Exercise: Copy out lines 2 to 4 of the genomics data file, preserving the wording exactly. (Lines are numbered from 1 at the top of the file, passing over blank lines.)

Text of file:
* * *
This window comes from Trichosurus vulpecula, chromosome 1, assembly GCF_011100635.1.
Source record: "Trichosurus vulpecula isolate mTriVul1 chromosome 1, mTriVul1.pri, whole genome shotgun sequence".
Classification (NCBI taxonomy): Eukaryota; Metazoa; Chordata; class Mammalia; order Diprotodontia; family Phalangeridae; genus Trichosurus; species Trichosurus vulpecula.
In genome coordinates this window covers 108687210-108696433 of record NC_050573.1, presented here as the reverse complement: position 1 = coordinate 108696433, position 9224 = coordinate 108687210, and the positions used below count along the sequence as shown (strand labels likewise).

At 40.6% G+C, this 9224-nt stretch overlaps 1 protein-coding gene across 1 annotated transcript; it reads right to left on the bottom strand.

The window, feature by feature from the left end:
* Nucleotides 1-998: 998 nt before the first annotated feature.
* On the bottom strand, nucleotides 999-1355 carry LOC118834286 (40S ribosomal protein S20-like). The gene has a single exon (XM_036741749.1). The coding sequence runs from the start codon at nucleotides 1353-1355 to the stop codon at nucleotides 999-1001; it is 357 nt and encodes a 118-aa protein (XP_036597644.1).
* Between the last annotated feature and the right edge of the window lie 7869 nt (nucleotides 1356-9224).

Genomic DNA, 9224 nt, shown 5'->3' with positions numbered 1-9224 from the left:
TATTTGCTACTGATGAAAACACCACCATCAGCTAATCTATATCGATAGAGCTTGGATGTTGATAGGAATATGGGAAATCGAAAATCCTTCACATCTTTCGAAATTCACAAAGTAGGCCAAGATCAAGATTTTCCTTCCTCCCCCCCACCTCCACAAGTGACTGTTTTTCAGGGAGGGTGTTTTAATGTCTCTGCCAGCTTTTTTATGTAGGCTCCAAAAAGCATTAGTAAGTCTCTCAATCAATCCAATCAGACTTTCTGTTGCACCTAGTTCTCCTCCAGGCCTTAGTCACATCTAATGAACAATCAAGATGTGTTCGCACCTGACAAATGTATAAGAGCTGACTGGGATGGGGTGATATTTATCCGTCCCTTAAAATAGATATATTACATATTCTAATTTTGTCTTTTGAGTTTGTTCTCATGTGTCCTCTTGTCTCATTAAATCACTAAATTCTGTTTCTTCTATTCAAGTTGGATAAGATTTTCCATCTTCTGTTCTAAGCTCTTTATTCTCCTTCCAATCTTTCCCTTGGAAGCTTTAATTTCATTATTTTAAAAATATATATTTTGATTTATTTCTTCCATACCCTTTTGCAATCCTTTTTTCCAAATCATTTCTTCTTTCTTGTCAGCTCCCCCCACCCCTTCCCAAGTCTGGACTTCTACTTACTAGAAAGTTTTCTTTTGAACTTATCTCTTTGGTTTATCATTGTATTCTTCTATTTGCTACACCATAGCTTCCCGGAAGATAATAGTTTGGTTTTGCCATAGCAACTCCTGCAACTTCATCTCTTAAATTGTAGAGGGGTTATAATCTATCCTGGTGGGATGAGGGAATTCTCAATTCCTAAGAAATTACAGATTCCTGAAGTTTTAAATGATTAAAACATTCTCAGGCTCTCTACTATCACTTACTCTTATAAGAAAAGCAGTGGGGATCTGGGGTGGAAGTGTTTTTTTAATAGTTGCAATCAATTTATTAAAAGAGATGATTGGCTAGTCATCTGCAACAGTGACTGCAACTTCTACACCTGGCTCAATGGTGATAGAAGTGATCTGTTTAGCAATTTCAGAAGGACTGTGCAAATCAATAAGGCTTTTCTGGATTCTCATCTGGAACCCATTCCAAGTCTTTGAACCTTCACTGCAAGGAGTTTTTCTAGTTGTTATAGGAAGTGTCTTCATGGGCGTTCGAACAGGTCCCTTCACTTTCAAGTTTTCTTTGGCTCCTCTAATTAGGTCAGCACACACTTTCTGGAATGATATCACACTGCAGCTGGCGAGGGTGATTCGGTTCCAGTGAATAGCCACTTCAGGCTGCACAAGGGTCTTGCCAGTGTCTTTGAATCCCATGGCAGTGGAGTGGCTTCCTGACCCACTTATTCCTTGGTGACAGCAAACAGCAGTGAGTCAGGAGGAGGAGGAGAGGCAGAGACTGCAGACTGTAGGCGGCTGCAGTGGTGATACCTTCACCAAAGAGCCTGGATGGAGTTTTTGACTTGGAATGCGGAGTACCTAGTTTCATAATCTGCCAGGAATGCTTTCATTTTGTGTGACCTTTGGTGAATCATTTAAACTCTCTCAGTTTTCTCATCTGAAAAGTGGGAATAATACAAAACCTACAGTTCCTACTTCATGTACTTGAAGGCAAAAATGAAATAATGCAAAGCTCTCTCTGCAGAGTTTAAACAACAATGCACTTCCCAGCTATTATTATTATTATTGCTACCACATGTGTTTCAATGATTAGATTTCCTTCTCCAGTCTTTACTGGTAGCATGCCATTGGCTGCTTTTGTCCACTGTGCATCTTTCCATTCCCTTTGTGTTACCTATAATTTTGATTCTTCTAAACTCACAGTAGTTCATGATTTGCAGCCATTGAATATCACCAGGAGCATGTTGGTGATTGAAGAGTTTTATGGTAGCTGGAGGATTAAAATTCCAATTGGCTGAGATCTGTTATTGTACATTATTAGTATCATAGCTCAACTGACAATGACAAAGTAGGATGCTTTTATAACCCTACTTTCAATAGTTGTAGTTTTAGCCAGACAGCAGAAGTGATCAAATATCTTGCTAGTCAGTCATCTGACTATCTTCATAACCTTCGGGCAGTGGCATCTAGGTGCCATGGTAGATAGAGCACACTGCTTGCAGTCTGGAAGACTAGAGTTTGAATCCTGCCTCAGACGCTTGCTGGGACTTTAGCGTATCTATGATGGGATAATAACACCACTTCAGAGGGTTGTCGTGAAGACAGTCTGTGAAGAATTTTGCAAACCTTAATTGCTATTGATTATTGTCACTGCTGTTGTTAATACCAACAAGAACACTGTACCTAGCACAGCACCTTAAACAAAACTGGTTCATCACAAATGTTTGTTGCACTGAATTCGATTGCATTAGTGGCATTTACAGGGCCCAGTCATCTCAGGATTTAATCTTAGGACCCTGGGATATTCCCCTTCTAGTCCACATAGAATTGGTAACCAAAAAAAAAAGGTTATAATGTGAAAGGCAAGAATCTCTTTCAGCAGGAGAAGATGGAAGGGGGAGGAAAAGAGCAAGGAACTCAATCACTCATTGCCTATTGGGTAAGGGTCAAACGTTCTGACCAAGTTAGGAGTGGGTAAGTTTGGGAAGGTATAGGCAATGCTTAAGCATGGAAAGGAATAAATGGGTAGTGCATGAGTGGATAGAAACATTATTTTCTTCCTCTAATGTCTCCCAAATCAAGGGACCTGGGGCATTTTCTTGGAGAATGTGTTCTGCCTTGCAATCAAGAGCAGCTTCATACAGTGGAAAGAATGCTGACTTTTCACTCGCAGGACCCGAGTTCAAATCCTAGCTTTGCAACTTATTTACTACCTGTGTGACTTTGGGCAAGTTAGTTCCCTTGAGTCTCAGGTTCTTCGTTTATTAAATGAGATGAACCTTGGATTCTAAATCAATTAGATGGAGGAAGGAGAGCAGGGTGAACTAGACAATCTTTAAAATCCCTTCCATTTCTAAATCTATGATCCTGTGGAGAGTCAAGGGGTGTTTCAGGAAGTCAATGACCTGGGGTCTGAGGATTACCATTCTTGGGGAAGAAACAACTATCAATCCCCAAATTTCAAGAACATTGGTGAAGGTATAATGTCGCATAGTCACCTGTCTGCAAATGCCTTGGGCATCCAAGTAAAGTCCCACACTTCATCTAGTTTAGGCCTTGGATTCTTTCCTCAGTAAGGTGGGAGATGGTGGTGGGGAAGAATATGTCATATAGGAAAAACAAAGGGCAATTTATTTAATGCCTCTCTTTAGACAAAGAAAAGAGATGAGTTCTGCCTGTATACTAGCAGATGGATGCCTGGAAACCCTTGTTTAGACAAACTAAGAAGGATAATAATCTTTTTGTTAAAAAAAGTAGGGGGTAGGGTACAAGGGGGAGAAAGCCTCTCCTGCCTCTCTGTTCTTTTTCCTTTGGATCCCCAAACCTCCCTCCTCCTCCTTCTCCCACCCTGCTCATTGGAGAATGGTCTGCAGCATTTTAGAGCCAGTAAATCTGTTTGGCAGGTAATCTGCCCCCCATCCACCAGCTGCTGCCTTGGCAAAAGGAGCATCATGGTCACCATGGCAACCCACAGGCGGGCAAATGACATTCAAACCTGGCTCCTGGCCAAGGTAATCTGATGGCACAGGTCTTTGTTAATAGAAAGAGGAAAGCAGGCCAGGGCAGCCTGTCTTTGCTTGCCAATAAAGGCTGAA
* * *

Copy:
Source record: "Trichosurus vulpecula isolate mTriVul1 chromosome 1, mTriVul1.pri, whole genome shotgun sequence".
Classification (NCBI taxonomy): Eukaryota; Metazoa; Chordata; class Mammalia; order Diprotodontia; family Phalangeridae; genus Trichosurus; species Trichosurus vulpecula.
In genome coordinates this window covers 108687210-108696433 of record NC_050573.1, presented here as the reverse complement: position 1 = coordinate 108696433, position 9224 = coordinate 108687210, and the positions used below count along the sequence as shown (strand labels likewise).